Semantic winds are shifting
I understand the need for the quick quip to summarize a fierce, long-running debate. That’s the quote that’s likely to get picked up for broadcast and repeated over and over, especially in an election year. So a tip of the cap to legislative Republicans who have dubbed the recent package of tax increases on soda, bottled water, candy and cigarettes the “Kwik-E-Mart tax.”
Then again, nobody imposes blue-collar taxes like this better than Washington state, but you don’t see too many Republicans looking for a more defensible taxing source (cough! – income – cough!).
However, they might want to take a gander at the first poll out on Initiative 1077, which is Bill Gates Sr.’s effort to tax the income of the top 3 percent of Washington state households and give property owners and businesses a break. Two out of every three respondents to a SurveyUSA/KING 5 poll like the idea. Breaking it down further, men like it, women like it, Democrats like it, Republicans (!) like it, East Side likes it and West Side likes it. The self-described group that was alone in withholding majority support was conservatives, but even 50 percent of them like it.
Republican lawmakers who have criticized the initiative better start working on just the right phrase to torpedo the “Yacht Club tax.”
Pollster’s puppets. Pollster Frank Luntz, the man who gave us the “Contract with America” and “death taxes,” is back with surefire language to shoot down financial reforms. At the end of a lengthy memo to politicians, he includes key words to invoke in trying to thwart congressional bills.
Looking over the list, I see words and phrases that have arisen in other debates. In fact, a politician who preferred TV cameras to reading legislation could do quite well on TV by simply parroting these slogans.
Here’s what Luntz urges them to sound like. The bolded parts are his suggested terms:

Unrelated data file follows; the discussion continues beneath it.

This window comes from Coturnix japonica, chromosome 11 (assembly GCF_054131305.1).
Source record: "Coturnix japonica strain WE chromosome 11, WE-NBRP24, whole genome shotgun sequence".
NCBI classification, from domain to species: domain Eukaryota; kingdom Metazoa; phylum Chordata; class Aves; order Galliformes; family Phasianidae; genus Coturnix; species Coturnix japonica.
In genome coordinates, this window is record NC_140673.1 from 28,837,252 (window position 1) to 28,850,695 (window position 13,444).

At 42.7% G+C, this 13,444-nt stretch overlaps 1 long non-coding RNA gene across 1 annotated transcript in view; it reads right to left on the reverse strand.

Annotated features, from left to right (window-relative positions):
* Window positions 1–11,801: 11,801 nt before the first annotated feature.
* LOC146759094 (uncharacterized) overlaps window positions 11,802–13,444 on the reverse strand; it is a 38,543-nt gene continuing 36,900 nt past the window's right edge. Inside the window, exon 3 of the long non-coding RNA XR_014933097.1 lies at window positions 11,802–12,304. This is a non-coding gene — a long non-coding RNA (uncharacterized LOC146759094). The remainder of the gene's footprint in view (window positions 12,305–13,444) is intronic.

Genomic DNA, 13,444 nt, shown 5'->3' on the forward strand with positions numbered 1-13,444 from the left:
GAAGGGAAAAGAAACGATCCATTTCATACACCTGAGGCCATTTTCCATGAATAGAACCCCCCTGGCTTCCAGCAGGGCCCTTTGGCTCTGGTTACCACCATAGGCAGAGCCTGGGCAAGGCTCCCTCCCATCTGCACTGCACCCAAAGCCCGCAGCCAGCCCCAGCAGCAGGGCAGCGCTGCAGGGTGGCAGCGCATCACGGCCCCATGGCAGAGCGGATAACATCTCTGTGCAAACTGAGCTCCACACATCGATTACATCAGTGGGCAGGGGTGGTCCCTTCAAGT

TV host: “Congressman, the financial reforms being debated on the Hill are aimed are reining in the worst excesses of Wall Street in advance of the economic meltdown. What are your thoughts?”
Luntz Dunce: “Hardworking taxpayers want accountability, transparency and oversight, but they do not want a big bank bailout.”
Host: “It is my understanding that bailouts are not part of this package.”
LD: “That’s right. No bailouts. Hardworking Americans are tired of them.”
Host: “So are you for this package of reforms aimed at Wall Street investment houses?”
LD: “The American people do not want another Washington agency or bloated bureaucracy with unlimited regulatory powers engaging in wasteful spending.”
Host: “So you are opposed to Wall Street reforms?”
LD: “No bailouts.”
Host: “There wouldn’t be bailouts in …”
LD: “… The American people are tired of faceless bureaucrats watching porn on their computers while their hard-earned dollars are wasted.”
Host: “So what would you do?”
LD: “I’d give hardworking Americans the very thing they are crying out for: Common-sense changes, transparency and accountability.”
Host: “Speaking of transparency, how about mandating that complex derivatives and other exotic trades be done out in the open?”
LD: “Let’s help small business. The American people, who are hardworking, are tired of unintended consequences. It’s small businesses that create jobs, and this economy needs jobs.”
Host: So, to be clear, you are joining Wall Street in fighting increased regulations?”
LD: “The devil is in the details. The bills are filled with lobbyist loopholes.”
Host: “So, that’s a thumbs down on the bills, right?”
LD: “Beware of the fine print. Justenforce current laws. Wecannot afford more government failures and incompetence.”
Host: “Final question: How does your view differ from those who were bailed out the first time?”
LD: “No more bailouts. Never again.”
Smart Bombs is written by Associate Editor Gary Crooks and appears Sundays on the Opinion page. Crooks can be reached at email@example.com or at (509) 459-5026.